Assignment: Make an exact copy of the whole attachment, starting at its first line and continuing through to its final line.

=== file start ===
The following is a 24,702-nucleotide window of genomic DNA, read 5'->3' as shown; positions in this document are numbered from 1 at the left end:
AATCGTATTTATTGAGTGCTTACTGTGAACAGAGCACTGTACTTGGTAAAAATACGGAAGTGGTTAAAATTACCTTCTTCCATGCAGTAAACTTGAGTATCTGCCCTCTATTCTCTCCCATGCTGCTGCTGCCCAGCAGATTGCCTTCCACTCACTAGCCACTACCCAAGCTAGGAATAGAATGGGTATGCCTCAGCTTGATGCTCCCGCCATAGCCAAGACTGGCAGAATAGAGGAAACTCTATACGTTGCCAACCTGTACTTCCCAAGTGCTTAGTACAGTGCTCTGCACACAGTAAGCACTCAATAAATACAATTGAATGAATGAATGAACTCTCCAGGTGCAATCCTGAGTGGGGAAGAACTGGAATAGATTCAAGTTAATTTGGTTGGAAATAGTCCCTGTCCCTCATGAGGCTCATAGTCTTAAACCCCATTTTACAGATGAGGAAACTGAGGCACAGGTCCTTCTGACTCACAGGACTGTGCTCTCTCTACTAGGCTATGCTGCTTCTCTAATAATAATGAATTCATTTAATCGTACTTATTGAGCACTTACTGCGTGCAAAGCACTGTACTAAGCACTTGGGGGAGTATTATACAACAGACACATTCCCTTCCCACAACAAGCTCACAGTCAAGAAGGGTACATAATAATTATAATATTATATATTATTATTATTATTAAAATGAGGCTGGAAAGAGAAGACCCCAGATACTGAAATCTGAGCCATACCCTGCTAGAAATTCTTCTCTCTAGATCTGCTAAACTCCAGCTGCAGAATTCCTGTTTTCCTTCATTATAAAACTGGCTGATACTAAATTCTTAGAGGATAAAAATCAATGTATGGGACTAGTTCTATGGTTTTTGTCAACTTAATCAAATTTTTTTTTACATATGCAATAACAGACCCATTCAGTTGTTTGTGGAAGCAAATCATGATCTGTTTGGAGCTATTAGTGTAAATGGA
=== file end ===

The following is a 24,702-nucleotide window of genomic DNA, read 5'->3' as shown; positions in this document are numbered from 1 at the left end:
AATCGTATTTATTGAGTGCTTACTGTGAACAGAGCACTGTACTTGGTAAAAATACGGAAGTGGTTAAAATTACCTTCTTCCATGCAGTAAACTTGAGTATCTGCCCTCTATTCTCTCCCATGCTGCTGCTGCCCAGCAGATTGCCTTCCACTCACTAGCCACTACCCAAGCTAGGAATAGAATGGGTATGCCTCAGCTTGATGCTCCCGCCATAGCCAAGACTGGCAGAATAGAGGAAACTCTATACGTTGCCAACCTGTACTTCCCAAGTGCTTAGTACAGTGCTCTGCACACAGTAAGCACTCAATAAATACAATTGAATGAATGAATGAACTCTCCAGGTGCAATCCTGAGTGGGGAAGAACTGGAATAGATTCAAGTTAATTTGGTTGGAAATAGTCCCTGTCCCTCATGAGGCTCATAGTCTTAAACCCCATTTTACAGATGAGGAAACTGAGGCACAGGTCCTTCTGACTCACAGGACTGTGCTCTCTCTACTAGGCTATGCTGCTTCTCTAATAATAATGAATTCATTTAATCGTACTTATTGAGCACTTACTGCGTGCAAAGCACTGTACTAAGCACTTGGGGGAGTATTATACAACAGACACATTCCCTTCCCACAACAAGCTCACAGTCAAGAAGGGTACATAATAATTATAATATTATATATTATTATTATTATTAAAATGAGGCTGGAAAGAGAAGACCCCAGATACTGAAATCTGAGCCATACCCTGCTAGAAATTCTTCTCTCTAGATCTGCTAAACTCCAGCTGCAGAATTCCTGTTTTCCTTCATTATAAAACTGGCTGATACTAAATTCTTAGAGGATAAAAATCAATGTATGGGACTAGTTCTATGGTTTTTGTCAACTTAATCAAATTTTTTTTTACATATGCAATAACAGACCCATTCAGTTGTTTGTGGAAGCAAATCATGATCTGTTTGGAGCTATTAGTGTAAATGGA